When you’re going through a divorce in Pennsylvania, the state favors granting joint custody over the children so that both parents have a say. To limit how many arguments you go through, it’s a good idea to write a sound co-parenting plan that both of you can refer to. Verbal agreements are easy to forget or to twist around.
Parental conflict hurts children
Children are sensitive to conflict and can sense when their parents aren’t getting along. They can even pick up on subtle body language cues. Having a written co-parenting plan helps keep interactions between you and your former spouse peaceful because both of you know what to expect and when to expect it, such as when the child stays with one parent and when they stay with the other.
Children need consistency
Make sure that you both also come to an agreement on how to discipline the child. Consistency is important for a child’s well-being. You can seek the services of a family lawyer for help on negotiating a child custody co-parenting plan that makes both you and your former spouse happy. You can file this document as part of your Marriage Settlement Agreement in court.
Unforeseen disagreements may occur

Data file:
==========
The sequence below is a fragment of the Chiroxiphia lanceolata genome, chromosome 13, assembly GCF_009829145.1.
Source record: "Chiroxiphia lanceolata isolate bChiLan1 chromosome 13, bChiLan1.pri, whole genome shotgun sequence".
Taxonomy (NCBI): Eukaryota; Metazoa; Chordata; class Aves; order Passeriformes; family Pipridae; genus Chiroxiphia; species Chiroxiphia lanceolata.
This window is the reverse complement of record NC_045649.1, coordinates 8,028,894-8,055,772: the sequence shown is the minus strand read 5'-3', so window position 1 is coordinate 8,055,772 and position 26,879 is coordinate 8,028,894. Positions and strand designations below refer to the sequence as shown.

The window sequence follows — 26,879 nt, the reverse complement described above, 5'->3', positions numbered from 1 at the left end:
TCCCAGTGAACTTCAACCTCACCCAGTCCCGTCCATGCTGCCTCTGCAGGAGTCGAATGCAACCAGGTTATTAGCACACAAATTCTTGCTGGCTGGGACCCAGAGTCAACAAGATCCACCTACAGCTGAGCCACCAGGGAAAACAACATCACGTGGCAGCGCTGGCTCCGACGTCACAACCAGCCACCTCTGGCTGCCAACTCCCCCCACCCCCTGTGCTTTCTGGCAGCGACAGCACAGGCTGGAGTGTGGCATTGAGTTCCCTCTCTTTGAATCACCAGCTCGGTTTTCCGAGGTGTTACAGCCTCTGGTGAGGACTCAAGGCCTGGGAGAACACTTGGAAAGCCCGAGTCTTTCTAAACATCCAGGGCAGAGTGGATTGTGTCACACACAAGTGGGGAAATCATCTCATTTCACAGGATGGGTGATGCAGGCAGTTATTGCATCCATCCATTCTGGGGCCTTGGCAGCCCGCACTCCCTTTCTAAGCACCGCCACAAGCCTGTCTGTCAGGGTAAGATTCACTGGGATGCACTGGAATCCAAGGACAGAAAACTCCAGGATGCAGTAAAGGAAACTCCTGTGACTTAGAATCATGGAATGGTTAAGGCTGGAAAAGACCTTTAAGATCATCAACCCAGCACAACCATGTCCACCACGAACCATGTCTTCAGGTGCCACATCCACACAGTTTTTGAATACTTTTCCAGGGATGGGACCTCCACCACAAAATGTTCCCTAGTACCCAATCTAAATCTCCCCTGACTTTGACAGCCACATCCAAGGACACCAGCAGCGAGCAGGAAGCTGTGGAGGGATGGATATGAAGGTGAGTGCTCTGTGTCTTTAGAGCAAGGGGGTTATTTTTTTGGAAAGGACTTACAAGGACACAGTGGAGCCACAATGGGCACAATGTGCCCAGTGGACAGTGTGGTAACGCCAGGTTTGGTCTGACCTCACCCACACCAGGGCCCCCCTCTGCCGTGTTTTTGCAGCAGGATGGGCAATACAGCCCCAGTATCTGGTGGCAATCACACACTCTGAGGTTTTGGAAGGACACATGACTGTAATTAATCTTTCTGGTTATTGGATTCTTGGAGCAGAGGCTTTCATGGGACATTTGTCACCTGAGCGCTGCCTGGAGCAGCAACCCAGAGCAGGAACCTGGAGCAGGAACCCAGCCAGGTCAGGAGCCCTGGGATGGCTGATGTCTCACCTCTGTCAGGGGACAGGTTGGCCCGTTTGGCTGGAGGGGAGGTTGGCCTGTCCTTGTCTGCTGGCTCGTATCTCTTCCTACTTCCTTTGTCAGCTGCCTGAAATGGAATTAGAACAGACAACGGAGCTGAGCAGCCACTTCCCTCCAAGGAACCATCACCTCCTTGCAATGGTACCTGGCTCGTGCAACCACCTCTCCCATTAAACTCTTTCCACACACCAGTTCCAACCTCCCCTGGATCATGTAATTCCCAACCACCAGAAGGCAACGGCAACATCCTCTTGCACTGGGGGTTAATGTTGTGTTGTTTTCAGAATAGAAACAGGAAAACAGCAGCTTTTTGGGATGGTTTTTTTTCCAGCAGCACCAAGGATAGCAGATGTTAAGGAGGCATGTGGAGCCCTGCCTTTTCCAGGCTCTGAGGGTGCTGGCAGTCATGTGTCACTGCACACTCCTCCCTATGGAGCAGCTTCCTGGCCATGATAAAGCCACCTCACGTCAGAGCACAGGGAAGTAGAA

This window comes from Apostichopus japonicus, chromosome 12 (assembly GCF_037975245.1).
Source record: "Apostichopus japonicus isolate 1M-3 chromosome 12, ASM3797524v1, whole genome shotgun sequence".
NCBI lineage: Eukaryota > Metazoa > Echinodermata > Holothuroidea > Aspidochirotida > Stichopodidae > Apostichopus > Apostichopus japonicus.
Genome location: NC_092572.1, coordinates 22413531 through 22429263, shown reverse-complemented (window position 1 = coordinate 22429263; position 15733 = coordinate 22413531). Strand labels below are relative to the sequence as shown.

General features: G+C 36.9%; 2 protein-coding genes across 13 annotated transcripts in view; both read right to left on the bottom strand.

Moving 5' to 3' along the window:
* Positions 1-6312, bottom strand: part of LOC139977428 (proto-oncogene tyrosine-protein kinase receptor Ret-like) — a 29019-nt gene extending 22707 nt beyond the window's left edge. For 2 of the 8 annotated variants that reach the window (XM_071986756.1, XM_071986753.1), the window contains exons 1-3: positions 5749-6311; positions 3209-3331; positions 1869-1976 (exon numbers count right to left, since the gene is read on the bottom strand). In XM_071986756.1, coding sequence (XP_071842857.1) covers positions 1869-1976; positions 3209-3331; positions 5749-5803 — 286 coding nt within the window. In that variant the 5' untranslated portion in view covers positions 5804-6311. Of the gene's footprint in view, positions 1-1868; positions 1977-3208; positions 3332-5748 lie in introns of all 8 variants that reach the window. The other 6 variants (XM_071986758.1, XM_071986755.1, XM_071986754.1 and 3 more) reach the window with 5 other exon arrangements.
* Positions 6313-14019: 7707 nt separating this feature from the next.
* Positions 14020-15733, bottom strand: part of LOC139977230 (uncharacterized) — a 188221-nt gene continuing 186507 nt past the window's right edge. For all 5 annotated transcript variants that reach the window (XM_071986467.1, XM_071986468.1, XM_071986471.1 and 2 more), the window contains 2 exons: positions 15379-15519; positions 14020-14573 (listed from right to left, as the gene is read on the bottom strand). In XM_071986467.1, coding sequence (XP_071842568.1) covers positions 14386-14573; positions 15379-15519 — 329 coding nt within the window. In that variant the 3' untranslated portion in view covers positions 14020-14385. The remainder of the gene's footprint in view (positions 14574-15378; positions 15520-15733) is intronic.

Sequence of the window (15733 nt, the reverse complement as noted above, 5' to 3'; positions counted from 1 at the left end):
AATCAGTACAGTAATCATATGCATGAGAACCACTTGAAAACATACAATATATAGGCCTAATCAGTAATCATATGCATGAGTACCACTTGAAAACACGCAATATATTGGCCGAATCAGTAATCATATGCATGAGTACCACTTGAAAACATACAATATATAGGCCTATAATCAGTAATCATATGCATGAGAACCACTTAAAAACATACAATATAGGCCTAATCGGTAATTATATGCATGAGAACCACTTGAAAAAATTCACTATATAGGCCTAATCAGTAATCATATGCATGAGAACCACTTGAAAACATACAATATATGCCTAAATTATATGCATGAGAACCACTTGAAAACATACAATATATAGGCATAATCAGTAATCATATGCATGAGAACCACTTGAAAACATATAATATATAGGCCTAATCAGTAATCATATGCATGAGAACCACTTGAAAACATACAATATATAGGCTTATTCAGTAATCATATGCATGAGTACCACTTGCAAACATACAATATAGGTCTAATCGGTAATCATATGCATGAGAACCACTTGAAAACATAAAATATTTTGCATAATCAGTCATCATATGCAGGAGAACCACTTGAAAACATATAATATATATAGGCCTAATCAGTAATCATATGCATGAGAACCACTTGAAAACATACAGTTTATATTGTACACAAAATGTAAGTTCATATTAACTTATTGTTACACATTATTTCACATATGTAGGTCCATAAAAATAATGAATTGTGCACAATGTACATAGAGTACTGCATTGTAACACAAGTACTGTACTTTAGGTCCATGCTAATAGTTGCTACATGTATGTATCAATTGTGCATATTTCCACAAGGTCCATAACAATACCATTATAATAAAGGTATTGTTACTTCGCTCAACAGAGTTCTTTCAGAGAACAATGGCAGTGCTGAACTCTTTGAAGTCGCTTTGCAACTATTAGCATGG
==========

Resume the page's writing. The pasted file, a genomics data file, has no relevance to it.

Despite your best intentions, you may have a disagreement that you didn’t anticipate. Thus, you and your former spouse should think about how you want to handle future disagreements relating to your child and clearly define the resolution process in your co-parenting plan. You may decide that either parent has the right to bring in a professional mediator to help you solve the problem. The initiating parent pays for the first meeting, and the other can pay for the next if a further one is needed.
Having a co-parenting plan is necessary when you divorce. If you don’t write one, the judge will do so for you. The judge doesn’t know all the details of your life, so it’s best to write your own plan with your former spouse even if things have been tense between the two of you. Bringing in a professional mediator is important if you two just can’t get along.